With new album VECTORSCAN, after 3 years, Amogh Symphony is back with a new sound that puts fans into arguments within themselves
Before I start with my review. A very informative read just as food for thought. There are 3 types of music listeners, sitters, seekers and standers:
1. Sitters do not actively seek out new music, they ‘sit back’ and let music come to them – usually through radio, TV and media. Their only exposure to music is through what others present to them. They have a strong preference for chart-topping music.
2.Seekers actively seek out music and are always adding to their collection. They may be into more underground and less popular genres. They may get recommendations from their friends, but often seek out music on their own.
3.Standers can be hostile towards new music. They tend to stick with their own collection of music, and don’t want to add to it. They are often afficionados or fans of ‘classic’ genres. “Standers are big believers in a canon of music that is perfect and unchallengeable as the standard of excellence in the form.” (Read this guy's full write up here)
'Vectorscan' is Amogh Symphony's third album. For many fans, it's Vishal J.Singh without his technical guitar chops, without complicated time signatures of Jim Richman and minus the extreme heaviness. There are complaints from the progressive metal fans because 'Vectorscan' is not what they were looking for, especially after 3 years of wait and patience. No. Not at all.
Amogh Symphony is back. Not just with a new Russian bandmate Andrey Sazonov, but also with Goregaon Brass Orchestra and a bunch of other new members including singers (sung by Vishal's mother Kasturi Singh with lyrics written by Vishal's Grandmother Labanya Prabha Nath), instrumentalists and engineers. It means it's not about a trio of Multi-Instrumentalists but an Orchestra. 'Vectorscan' is music made by Artists, for the listeners who are Artists. That's what the problem is in this conceptual 53 minutes 37 seconds long musical montage. It's almost impossible to believe that it's the same band, same guitarist, who gave us super technical progressive metal albums 'The Quantum Hack Code' and 'Abolishing the Obsolete System', which were way heavier than 'Vectorscan'. I've seen bad ratings popping up from fans of their old sound and it's not a disagreeable fact. One of the reasons is that people are doing wrong comparisons with 'Vectorscan'.
Imagine Behold The Arctopus lending their 'sloppy performance' songwriting to Shpongle, who later experimented with Frank Zappa's sense of arranging and Krzysztof Penderecki's symphonic orchestration which later handed to The Axis of Perdition and Jimmy Page to create a sinister atmosphere. Here we go! Remember, this music is coming from 3 multi-instrumentalists with several years of professional experience in music production and sound designing for indie artists, TV commercials, short and documentary films, radio jingles and, as Vishal himself mentioned himself on his Soundcloud description, Ghost writing/Producing.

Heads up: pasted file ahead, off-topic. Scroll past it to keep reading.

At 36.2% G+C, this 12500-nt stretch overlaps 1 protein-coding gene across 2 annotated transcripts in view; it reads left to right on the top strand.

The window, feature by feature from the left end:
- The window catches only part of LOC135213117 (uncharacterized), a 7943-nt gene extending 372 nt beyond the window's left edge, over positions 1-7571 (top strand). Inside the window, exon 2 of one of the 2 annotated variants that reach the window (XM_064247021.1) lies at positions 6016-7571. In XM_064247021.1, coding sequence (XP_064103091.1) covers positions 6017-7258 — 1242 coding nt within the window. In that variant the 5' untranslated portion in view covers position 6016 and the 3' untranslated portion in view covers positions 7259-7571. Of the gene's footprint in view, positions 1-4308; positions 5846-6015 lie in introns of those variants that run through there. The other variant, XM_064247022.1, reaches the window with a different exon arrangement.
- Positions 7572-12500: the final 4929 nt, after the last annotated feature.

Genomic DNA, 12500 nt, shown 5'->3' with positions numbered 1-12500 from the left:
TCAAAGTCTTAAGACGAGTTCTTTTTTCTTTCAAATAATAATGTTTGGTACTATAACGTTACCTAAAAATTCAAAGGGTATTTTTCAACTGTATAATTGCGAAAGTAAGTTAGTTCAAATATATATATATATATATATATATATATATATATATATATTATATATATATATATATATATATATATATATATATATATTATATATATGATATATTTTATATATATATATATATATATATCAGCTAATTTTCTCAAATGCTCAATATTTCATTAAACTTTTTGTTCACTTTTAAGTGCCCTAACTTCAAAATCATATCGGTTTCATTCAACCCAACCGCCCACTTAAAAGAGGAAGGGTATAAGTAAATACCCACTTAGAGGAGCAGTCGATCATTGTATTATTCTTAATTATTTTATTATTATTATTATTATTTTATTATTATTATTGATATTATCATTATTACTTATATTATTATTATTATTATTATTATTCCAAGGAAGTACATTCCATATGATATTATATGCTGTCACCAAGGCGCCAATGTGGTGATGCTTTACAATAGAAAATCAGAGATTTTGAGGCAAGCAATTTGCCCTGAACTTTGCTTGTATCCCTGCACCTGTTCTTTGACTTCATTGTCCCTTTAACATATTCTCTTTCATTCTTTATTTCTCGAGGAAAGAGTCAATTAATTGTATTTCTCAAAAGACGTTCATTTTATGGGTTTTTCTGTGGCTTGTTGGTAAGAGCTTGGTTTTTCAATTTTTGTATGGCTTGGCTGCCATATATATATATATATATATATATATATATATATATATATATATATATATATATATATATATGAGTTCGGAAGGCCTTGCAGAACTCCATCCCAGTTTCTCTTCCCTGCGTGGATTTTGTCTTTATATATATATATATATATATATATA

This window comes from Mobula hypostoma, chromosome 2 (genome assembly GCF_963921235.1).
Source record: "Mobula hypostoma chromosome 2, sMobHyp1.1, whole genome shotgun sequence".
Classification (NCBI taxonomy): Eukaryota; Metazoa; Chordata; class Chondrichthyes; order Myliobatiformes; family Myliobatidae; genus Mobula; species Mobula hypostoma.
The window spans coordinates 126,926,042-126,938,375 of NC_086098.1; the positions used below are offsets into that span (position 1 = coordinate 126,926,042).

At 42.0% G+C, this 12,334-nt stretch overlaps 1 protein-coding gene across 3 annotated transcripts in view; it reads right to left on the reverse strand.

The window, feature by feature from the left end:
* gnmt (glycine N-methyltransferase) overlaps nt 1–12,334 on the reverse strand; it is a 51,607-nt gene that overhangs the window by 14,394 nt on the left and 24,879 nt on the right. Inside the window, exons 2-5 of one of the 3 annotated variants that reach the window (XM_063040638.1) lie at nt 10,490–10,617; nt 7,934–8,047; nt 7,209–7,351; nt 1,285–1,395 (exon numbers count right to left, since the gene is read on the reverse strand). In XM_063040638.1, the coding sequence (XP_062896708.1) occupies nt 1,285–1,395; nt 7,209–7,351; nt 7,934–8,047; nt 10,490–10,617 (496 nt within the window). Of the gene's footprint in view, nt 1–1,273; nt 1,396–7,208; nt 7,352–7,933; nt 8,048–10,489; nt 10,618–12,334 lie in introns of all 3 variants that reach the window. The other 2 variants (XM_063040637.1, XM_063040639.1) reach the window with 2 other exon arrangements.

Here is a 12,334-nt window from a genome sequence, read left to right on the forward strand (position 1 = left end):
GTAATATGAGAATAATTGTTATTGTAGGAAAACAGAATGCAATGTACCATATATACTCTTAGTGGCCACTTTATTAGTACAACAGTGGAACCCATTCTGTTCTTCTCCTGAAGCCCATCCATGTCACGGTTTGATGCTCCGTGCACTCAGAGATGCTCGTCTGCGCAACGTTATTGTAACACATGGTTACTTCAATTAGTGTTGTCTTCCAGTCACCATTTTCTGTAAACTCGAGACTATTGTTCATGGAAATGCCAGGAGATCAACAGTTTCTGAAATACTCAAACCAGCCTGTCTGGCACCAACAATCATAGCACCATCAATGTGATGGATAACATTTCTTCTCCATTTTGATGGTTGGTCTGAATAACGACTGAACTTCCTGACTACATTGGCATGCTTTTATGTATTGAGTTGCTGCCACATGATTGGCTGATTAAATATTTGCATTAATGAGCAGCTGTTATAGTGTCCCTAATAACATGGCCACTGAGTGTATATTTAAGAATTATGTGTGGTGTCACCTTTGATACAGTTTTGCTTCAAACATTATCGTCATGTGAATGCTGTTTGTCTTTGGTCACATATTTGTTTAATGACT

Sonically and written-wise, 'Vectorscan' is full of dynamics. Now that's one thing you don't really want to hear in any Metal concept album (even Dream Theater don't follow that rule). Dynamics are kept in film background music scores because we hear them with visuals. In case of 'Vectorscan' there are no visuals. It's painful to focus and imagine visuals related to the story. But certainly not impossible when the story is provided. They did!! Though, personally, I would still like to hear this record with actual visuals of the story.
Amogh Symphony's 'Vectorscan' is not a metal record. It doesn't even feel like a progressive metal record either. If you ask my personal opinion on genre tagging (which I personally hate to do), it can be termed as Soundtrack. An exceptionally done Avant Garde soundtrack created by a bunch of multi-instrumentalists. I am afraid to accept the reality that people are not ready yet to appreciate this album. In a good way, it's a good showcase of honest musicianship, rebel, freedom and confidence to face critics with an intention to inspire others to write music outside rules of radio friendly and even underground music. With only addition of third new multi-instrumentalist/composer Andrey Sazonov, Amogh Symphony's rapid evolution to this new level raises one common question in many's minds: What kind of experimental sound will they bring up on the next album?
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